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There is no way to directly and automatically convert a JPG file, (raster based) to a Corel file or any vector based file for that matter.....

 

The best option is to load the jpg file into corel as a background and trace it into a seperate vector file then export it to a format the laser cutter can read....

 

There are two advantages to this, it will be straight and accurate and you can scale it....

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there are several ways to do this, software like Adobe Illustrator can certainly do that. Much depends on the quality of your image, and probably you will have to adjust it manually after the conversion. I think Adobe provides a trial period, which might be just fine for your needs. But if you make a search to "jpg to vector" you find several videos on youtube and other solutions, like vectormagic.com and similar.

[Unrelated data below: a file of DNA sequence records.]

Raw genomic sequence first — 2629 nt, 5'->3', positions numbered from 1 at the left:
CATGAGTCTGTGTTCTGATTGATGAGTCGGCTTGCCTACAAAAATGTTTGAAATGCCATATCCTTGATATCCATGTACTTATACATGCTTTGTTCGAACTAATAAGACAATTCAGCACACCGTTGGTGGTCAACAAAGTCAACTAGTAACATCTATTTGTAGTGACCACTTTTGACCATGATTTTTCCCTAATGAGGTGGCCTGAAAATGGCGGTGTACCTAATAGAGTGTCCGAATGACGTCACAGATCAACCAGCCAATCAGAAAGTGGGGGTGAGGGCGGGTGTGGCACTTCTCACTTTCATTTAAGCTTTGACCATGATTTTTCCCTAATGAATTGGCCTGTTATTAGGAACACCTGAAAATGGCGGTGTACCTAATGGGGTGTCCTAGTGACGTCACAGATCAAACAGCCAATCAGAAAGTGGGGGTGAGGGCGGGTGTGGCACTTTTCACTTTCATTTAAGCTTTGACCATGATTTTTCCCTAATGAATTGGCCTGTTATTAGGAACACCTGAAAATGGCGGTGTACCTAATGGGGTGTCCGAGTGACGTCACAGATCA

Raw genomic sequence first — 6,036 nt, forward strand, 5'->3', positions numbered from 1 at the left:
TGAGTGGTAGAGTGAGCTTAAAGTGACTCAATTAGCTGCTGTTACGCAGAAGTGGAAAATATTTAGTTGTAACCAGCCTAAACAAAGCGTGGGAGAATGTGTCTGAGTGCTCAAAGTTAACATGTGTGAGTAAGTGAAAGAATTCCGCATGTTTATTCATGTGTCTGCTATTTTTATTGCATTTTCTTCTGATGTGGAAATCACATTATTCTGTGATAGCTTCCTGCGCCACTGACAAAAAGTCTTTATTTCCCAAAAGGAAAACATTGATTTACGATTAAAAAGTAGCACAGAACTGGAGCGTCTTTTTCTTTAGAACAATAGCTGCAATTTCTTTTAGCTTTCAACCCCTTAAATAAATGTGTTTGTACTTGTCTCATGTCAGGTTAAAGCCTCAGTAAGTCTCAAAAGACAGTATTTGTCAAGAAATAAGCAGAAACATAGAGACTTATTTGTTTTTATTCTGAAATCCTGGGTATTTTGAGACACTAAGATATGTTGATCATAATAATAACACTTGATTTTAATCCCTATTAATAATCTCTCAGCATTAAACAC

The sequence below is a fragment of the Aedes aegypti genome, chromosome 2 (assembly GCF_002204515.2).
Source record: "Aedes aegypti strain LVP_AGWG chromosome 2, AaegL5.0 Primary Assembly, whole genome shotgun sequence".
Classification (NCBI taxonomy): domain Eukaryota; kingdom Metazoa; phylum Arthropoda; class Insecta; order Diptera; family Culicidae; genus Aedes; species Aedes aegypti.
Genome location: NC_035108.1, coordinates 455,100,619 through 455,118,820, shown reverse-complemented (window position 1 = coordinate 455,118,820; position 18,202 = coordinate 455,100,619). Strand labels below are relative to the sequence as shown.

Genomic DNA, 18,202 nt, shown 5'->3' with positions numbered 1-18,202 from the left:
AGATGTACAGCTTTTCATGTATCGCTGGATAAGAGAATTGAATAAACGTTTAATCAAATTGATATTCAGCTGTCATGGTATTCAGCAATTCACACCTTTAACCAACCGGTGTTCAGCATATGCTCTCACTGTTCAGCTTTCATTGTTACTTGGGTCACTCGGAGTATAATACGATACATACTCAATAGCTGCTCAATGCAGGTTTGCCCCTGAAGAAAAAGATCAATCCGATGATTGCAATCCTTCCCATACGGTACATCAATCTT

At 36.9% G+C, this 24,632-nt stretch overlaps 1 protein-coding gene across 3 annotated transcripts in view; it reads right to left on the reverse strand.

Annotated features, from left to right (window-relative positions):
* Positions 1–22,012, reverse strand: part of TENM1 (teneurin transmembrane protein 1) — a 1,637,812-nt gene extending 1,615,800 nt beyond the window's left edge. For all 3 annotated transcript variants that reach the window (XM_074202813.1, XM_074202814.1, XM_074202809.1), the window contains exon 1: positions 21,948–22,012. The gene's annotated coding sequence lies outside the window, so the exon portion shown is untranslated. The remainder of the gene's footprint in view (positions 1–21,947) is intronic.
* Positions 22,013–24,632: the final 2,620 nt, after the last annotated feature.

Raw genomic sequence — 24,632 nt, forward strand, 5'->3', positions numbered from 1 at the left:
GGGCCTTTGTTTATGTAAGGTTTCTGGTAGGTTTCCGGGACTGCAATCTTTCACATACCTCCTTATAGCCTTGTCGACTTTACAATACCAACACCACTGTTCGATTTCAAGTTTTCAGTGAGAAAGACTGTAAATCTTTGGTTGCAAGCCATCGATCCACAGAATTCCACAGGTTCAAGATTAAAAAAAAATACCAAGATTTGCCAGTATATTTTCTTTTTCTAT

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1 hour ago, DavidG said:

there are several ways to do this, software like Adobe Illustrator can certainly do that. Much depends on the quality of your image, and probably you will have to adjust it manually after the conversion. I think Adobe provides a trial period, which might be just fine for your needs. But if you make a search to "jpg to vector" you find several videos on youtube and other solutions, like vectormagic.com and similar.

So basically jpg to vector is the suitable search?

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10 hours ago, mikegr said:

So basically jpg to vector is the suitable search?

That would be a good place to start.  You might need to filter it down to get rid of "clutter" such as adding some keywords line "how can I convert".    

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I've tried them all.....  But, the anyconv.com is one I haven't seen just yet....

 

For an example this is one of the drawings I want to convert.....

 

75M-05128-Sh2.thumb.jpg.3eb4ff2d0b5a48ab350a89f27d342d24.jpg

None of the converters have worked this is a standard two color jpg 30x42 E1 sized paper.... it is the lightning mast from the top of a Saturn V LUT 300dpi.....

 

If a converter can't handle this simple drawing then it won't work... I've also tried it on drawings that I've cleaned up from US Navy Booklets of General Plans, they don't work there either

 

There is a process for doing this in cad..... I believe it is posted right here in the site..... Lemme check...

 

Yes by Rex Boocock.... https://thenrg.org/articles/creating-new-ship-drawings (downloadable as a PDF as well)